Billbergia - Bromeliaceae - How to care for and grow Billbergia plants

Billbergia - Bromeliaceae - How to care for and grow Billbergia plants



The Billbergia they are beautiful bromeliads, very popular and widespread in apartments, thanks to the ease of cultivation and their generous blooms.






: Angiosperms


: Monocotyledons


: Commelinoids











: see the paragraph on "Main species"


The genreBillbergia belongs to the large family ofBromeliaceaeand includes numerous species, especially epiphytes, but terrestrial species are also found.

These are plants originating mainly from Brazil but numerous species are also found in Mexico, Uruguay, Argentina, including Ecuador and Peru from sea level and up to 5000 m.

There Billbergia it is characterized by intense green leaves with an elongated and narrow shape, provided with numerous very small thorns, arranged along the margins. The leaves are arranged to form the classic central rosette or well where rainwater is collected in nature and used by the plant as a water reserve.

The flowers are carried by long stiff or folded stems, protected by bracts of various colors depending on the species and variety, gathered in mostly pendulous racemes. Not even though they do not have a long duration they are splendid.


There are about 50 species in the genusBillbergia among which we remember:


There Billbergia nutans it is an evergreen plant native to several countries of South America (Brazil, Uruguay and Argentina) which does not reach large dimensions, not exceeding 50 cm in height.

It has the typical leaves of the genus, about 50 cm long, narrow, with thorny margins and for a long stretch erect, with the tips that extend outwards forming the classic "central rosette of leaves" typical of bromeliads.

The bell-shaped flowers are gathered in racemes and emerge from pink bracts, characterized, the internal ones by green petals edged with blue while the remaining ones, by petals of reddish color or variously streaked with green and blue.


There billbergia pyramidalis it is a smaller species than the previous one, in fact it does not exceed 40 cm in height. It is characterized by leaves about 30 cm long and 2 cm wide, arranged to form the classic central rosette.

It forms a particularly beautiful flower as it is characterized by a white stem that ends with two bright red bracts from which the carmine colored flowers with violet edges emerge.


There Billbergia saundersii it is a plant characterized by bright green leaves, narrow and pointed, with reddish margins and with transversal stripes of a lighter color streaked with red and yellow. It forms flowers gathered in racemes of yellow color in their basal part, purplish starting from the center and up to the tips that curve outwards.


There Billbergia zebrina it is among the different species the one that reaches the largest size. The flowers are carried by a rosette up to 90 cm long with bright red or dark green leaves with transversal silver-colored streaks. The leaves are covered with white scales with thorny margins. The flowers are orange with green-edged inner petals.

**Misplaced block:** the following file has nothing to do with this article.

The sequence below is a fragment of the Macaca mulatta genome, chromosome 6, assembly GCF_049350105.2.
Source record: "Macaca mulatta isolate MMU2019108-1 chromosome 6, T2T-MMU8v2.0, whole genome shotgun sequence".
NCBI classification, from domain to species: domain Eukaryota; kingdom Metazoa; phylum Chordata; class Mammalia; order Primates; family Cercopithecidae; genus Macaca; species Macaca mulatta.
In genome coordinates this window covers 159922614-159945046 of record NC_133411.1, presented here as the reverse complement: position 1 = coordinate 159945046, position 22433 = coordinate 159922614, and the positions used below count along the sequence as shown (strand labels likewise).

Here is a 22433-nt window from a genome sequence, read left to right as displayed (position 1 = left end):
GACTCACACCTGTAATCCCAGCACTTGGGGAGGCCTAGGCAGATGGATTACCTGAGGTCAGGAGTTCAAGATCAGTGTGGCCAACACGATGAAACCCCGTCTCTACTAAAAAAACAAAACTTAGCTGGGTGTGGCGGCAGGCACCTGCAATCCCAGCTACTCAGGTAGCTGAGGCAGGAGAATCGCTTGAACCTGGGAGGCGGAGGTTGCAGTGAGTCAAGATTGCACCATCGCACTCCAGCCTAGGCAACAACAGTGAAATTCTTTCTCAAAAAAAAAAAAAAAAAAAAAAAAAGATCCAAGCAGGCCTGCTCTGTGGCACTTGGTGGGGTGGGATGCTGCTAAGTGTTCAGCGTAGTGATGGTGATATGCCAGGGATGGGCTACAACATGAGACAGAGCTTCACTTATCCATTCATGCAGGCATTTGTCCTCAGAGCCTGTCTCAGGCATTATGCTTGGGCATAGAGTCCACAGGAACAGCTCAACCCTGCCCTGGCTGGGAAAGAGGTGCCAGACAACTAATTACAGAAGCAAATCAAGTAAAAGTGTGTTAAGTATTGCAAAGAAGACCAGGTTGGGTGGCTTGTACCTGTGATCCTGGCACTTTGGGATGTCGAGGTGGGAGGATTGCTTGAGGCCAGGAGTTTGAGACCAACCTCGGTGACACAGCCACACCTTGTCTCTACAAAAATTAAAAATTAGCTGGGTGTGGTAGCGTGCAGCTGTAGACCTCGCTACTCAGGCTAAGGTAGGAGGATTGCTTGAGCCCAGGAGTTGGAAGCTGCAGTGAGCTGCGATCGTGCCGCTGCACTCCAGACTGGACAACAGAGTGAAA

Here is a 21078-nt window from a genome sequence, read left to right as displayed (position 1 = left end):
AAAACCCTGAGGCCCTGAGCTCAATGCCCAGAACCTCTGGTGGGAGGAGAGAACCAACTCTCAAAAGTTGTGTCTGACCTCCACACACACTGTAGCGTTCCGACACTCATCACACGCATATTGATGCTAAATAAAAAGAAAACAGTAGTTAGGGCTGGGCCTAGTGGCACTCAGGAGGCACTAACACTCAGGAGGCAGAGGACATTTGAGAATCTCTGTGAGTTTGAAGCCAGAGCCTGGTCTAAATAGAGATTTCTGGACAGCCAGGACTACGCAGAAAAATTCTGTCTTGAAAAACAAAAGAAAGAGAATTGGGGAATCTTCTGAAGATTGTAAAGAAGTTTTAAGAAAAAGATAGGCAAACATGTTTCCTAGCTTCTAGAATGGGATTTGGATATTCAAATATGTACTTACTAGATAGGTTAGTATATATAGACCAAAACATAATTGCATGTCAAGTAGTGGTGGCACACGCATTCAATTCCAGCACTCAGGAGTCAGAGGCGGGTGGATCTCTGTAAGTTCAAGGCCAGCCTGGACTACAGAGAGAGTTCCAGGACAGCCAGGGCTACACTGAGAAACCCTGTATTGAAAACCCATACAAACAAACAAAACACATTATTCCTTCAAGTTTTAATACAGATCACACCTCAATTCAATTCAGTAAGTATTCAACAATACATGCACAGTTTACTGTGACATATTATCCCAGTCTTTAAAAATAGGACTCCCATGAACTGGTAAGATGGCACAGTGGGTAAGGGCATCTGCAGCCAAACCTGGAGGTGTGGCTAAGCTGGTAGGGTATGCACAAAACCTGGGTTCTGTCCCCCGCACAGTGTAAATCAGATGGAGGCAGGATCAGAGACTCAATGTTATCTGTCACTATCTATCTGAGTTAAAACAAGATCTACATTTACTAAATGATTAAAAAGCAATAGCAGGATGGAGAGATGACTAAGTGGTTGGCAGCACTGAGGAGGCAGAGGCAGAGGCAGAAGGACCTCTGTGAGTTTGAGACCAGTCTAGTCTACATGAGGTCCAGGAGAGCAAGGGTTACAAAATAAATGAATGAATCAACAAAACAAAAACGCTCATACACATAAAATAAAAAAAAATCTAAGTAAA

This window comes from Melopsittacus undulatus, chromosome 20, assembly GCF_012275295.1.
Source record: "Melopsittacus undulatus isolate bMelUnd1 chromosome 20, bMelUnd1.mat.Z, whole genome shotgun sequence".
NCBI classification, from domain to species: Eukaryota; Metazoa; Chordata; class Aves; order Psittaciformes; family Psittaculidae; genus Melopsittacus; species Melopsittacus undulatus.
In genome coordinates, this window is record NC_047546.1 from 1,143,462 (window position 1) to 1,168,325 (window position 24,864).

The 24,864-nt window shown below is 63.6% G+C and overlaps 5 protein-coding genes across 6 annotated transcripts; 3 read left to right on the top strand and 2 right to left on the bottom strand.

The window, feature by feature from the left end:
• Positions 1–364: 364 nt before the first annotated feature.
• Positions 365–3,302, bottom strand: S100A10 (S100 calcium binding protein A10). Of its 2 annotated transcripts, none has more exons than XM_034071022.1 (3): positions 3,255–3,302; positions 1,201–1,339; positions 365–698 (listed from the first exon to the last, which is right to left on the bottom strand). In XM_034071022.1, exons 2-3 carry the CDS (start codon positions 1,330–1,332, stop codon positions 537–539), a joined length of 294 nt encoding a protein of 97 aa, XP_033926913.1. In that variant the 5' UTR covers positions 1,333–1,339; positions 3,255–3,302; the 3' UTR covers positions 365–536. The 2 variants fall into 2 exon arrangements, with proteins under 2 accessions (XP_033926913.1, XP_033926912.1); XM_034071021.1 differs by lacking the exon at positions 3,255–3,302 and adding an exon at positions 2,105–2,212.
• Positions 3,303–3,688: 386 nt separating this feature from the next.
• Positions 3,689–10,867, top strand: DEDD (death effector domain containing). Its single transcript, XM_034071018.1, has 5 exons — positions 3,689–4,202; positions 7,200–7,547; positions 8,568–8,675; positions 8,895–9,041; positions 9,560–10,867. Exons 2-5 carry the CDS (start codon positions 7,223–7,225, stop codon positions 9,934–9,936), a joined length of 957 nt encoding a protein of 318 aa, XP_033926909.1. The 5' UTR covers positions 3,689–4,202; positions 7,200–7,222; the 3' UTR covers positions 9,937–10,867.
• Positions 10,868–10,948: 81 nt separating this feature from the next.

There Billbergia it is not a particularly difficult species to cultivate.

It prefers bright locations, even in full sun but not in the hottest hours of the day and with temperatures between 10 ° C and 30 ° C. The highest temperatures are important during the spring - summer period (21-30 ° C).

The ideal would be night temperatures around 10-18 ° C and daytime temperatures of 21-30 ° C with a temperature difference between day and night of 10-15 ° C which favors lush growth and flowering.

Among the different species, the Billbergia nutans it is the one that has lower temperature requirements than the others, therefore in mild climate areas it can be successfully grown outdoors, as long as it is in a position sheltered from direct sunlight during the hours of greatest sunshine.

They are plants that love the light (from 3000 to 5000 lux) which they need in order to give a beautiful flowering but beware of direct sun which can burn the leaves and cause the plant to die.

They love the air so it is important that, if raised in an apartment, excellent ventilation is guaranteed, avoiding cold air currents that are not welcome.

They are plants that can be grown in pots or on bark or cork, as typical epiphytes.


There Billbergia it loves humid environments and must be watered as soon as the surface soil dries up, without exceeding it, as it does not tolerate in any way asphyxiated and humid soils.

It would be advisable to use non-calcareous water, preferably slightly acidic.

It loves humid environments therefore it is necessary to spray the leaves regularly, especially during the summer and keep the pot over a saucer filled with water, making sure that the bottom is not in contact with water. This arrangement will maintain a humid microclimate around the plant as a result of constant evaporation.

Be careful not to leave water stagnant in the saucer which can cause the roots to rot.

In the rosette of leaves, where possible, there must always be water, possibly not calcareous, which must be completely renewed once a week.


The type of soil to be used for repotting theBillbergia it is light, not calcareous and tendentially acidic, made up of a mixture of peat, bark chips, perlite or vermiculite, all in equal parts.